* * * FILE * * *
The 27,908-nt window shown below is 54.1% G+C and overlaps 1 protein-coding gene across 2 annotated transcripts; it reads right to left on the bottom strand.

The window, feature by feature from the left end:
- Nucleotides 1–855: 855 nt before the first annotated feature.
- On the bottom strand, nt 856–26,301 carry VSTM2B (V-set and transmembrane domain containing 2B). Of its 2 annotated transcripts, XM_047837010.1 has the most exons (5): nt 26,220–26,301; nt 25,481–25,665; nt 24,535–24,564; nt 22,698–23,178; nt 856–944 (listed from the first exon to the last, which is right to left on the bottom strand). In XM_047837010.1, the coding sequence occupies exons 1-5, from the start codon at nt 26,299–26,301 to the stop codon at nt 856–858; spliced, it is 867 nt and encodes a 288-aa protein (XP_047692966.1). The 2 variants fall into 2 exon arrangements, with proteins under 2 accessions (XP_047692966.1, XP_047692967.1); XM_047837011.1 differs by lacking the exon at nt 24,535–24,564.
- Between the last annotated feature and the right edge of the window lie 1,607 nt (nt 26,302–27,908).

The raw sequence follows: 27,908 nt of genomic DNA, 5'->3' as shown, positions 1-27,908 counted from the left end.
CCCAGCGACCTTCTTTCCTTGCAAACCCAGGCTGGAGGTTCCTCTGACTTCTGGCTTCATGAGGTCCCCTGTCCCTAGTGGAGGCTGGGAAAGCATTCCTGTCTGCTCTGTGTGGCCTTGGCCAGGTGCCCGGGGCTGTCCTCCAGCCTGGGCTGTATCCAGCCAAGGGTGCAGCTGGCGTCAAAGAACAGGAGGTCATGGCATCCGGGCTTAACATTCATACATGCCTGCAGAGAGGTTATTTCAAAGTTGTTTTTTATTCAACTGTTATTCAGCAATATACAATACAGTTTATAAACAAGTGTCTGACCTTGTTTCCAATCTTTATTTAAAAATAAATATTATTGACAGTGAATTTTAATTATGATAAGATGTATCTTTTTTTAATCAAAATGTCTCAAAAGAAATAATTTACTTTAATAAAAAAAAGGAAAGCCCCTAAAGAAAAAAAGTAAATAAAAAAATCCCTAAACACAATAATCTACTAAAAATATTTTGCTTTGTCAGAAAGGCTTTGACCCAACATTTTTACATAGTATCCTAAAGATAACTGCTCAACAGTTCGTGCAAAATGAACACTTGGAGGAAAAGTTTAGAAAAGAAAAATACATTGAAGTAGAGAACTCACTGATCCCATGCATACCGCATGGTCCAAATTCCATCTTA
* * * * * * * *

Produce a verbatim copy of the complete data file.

The 27,908-nt window shown below is 54.1% G+C and overlaps 1 protein-coding gene across 2 annotated transcripts; it reads right to left on the bottom strand.

The window, feature by feature from the left end:
- Nucleotides 1–855: 855 nt before the first annotated feature.
- On the bottom strand, nt 856–26,301 carry VSTM2B (V-set and transmembrane domain containing 2B). Of its 2 annotated transcripts, XM_047837010.1 has the most exons (5): nt 26,220–26,301; nt 25,481–25,665; nt 24,535–24,564; nt 22,698–23,178; nt 856–944 (listed from the first exon to the last, which is right to left on the bottom strand). In XM_047837010.1, the coding sequence occupies exons 1-5, from the start codon at nt 26,299–26,301 to the stop codon at nt 856–858; spliced, it is 867 nt and encodes a 288-aa protein (XP_047692966.1). The 2 variants fall into 2 exon arrangements, with proteins under 2 accessions (XP_047692966.1, XP_047692967.1); XM_047837011.1 differs by lacking the exon at nt 24,535–24,564.
- Between the last annotated feature and the right edge of the window lie 1,607 nt (nt 26,302–27,908).

The raw sequence follows: 27,908 nt of genomic DNA, 5'->3' as shown, positions 1-27,908 counted from the left end.
CCCAGCGACCTTCTTTCCTTGCAAACCCAGGCTGGAGGTTCCTCTGACTTCTGGCTTCATGAGGTCCCCTGTCCCTAGTGGAGGCTGGGAAAGCATTCCTGTCTGCTCTGTGTGGCCTTGGCCAGGTGCCCGGGGCTGTCCTCCAGCCTGGGCTGTATCCAGCCAAGGGTGCAGCTGGCGTCAAAGAACAGGAGGTCATGGCATCCGGGCTTAACATTCATACATGCCTGCAGAGAGGTTATTTCAAAGTTGTTTTTTATTCAACTGTTATTCAGCAATATACAATACAGTTTATAAACAAGTGTCTGACCTTGTTTCCAATCTTTATTTAAAAATAAATATTATTGACAGTGAATTTTAATTATGATAAGATGTATCTTTTTTTAATCAAAATGTCTCAAAAGAAATAATTTACTTTAATAAAAAAAAGGAAAGCCCCTAAAGAAAAAAAGTAAATAAAAAAATCCCTAAACACAATAATCTACTAAAAATATTTTGCTTTGTCAGAAAGGCTTTGACCCAACATTTTTACATAGTATCCTAAAGATAACTGCTCAACAGTTCGTGCAAAATGAACACTTGGAGGAAAAGTTTAGAAAAGAAAAATACATTGAAGTAGAGAACTCACTGATCCCATGCATACCGCATGGTCCAAATTCCATCTTA